Research

Studies Related to Effectiveness of Online Counselling

Here’s a sampling of literature on research into the benefits and effectiveness of online counselling/therapy:

Studies have repeatedly verified the power of therapy delivered by remote means: chat, e-mail, video, phone and texting …. Research now demonstrates that psychotherapy delivered via e-mail, video, chat, voice or texting can effectively treat cognitive, emotional and behavioral disorders.”   Epstein R, Distance Therapy Comes of Age.  Scientific American Mind [serial online]. May 2011;22(2):60-63.

Cybercounselling is a field that has seen tremendous growth in the past ten years … This research confirms the results of reviewed research and makes plain that online counselling can provide client satisfaction and counselling outcomes as good as those in face-to-face counselling.” Murphy L, et Al., Client Satisfaction and Outcome Comparisons of Online and Face-to-Face Counselling Methods. British Journal of Social Work; 2009: 1–14.

There is some evidence that text-based communications, such as chat and e-mail, result in more expressive and honest communications, especially in clients who feel uncomfortable in face-to-face interactions … This notion is supported by [other research] … suggesting the possible positive application of asynchronous methods. … Research suggested that the use of computers and Internet as a vehicle for therapeutic transmission may hold significant benefits, including the ability to reach a broader population including those underserved or living in rural communities.”  Perle JG, Langsam LC, Nierenberg B, Controversy clarified: An updated review of clinical psychology and tele-health.  Clinical Psychology Review 2011; 31:1247–1258.

There were benefits to writing instead of talking … [Participants] had time to think before responding, allowed more complex meaning and expression … Could write things that were too difficult to state out loud … Could review session transcripts later for meaning and comfort”. Therapist-led Live Chat Support Groups for Canadians Affected by Cancer. Stephen J, Rojubally A, MacGregor K, McLeod D, Speca M, Taylor-Brown J, Fergus K, Collie K, Turner J, Sellick S, Collie K. Poster presented at BC Alliance on Telehealth Policy and Research workshop, June 18, 2013.

E-counselling can significantly lower blood pressure, improve lifestyle and enhance quality of life, says Heart and Stroke Foundation researcher Dr. Robert Nolan…. The moods of people coping with high blood pressure also improved while they were participating in the e-counselling program. Depression is known to have an adverse effect on patients with high blood pressure”quoted in “E-counselling Shows Dramatic Results in Lowering Blood Pressure“.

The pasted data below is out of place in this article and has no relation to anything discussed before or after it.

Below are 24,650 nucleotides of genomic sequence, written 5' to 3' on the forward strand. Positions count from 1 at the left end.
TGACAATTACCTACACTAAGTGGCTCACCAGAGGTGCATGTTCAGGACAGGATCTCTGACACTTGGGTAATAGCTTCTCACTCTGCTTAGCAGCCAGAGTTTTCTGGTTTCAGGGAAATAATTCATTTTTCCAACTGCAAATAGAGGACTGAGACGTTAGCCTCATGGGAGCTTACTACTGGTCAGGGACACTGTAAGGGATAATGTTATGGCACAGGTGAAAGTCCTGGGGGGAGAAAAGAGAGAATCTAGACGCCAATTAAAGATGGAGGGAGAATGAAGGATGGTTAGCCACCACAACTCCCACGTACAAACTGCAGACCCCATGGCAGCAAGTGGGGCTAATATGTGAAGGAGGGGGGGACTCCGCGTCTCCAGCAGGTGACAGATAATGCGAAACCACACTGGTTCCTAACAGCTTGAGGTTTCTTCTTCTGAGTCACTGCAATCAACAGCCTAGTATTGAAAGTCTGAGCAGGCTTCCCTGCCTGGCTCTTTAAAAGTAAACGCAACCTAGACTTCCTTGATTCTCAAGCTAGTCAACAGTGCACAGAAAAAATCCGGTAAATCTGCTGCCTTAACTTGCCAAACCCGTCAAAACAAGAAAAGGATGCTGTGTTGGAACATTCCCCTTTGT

Researchers “concluded that ‘Internet based therapy on the average is as effective or nearly as effective as face to face therapy’ … Our results support this in suggesting that our online approach is the equal of face-to-face counselling.”  Murphy, L. J. and Mitchell, D. L. (1998) ‘When writing helps to heal: E-mail as therapy’, British Journal of Guidance and Counselling, 26, pp. 21–32.

Research … concluded that the impact and effectiveness of face to face and e-counselling were comparable.”  Saidman L, An Introduction to Online Counselling. BCACC Insights into Clinical Counselling. 2011; May:6-7.

Cognitive behavioral therapy (CBT) delivered via email appears effective in treating general anxiety disorder…. This new approach to CBT is important in order to overcome potential barriers to accessing treatment.” May 18, 2013 News Release from American Psychiatric Association.

“With individuals’ increasing comfort with technology, and demand to access services when and how they choose, many services including clinical ones are moving online. As individuals adapt to an ever-changing world, they expect their service providers to also keep pace with these changes … Findings indicate that … the overall level of client satisfaction [with text-based online counselling] was 87%. … Writing therapy has long been considered a powerful medium for self-help … The act of writing provides an individual with the physical means of expressing their private thoughts and feelings and of being actively involved in their own therapeutic process without being in a face-to-face encounter … Research suggests that the written word is more than capable of communicating emotion … An added benefit to written communication is the disinhibition effect that individuals feel from the sense of anonymity that online counselling provides … Clients generally feel more comfortable self-disclosing and self-reflecting and less fearful of being judged in this setting …This directness also allows the client to get to the heart of the matter faster and perhaps with less hesitation. Both client and counsellor still have time to reflect, to privately process their reactions, and to give thought to their responses.”  Attracting New Eap Users Through Online Text-Based Chat Services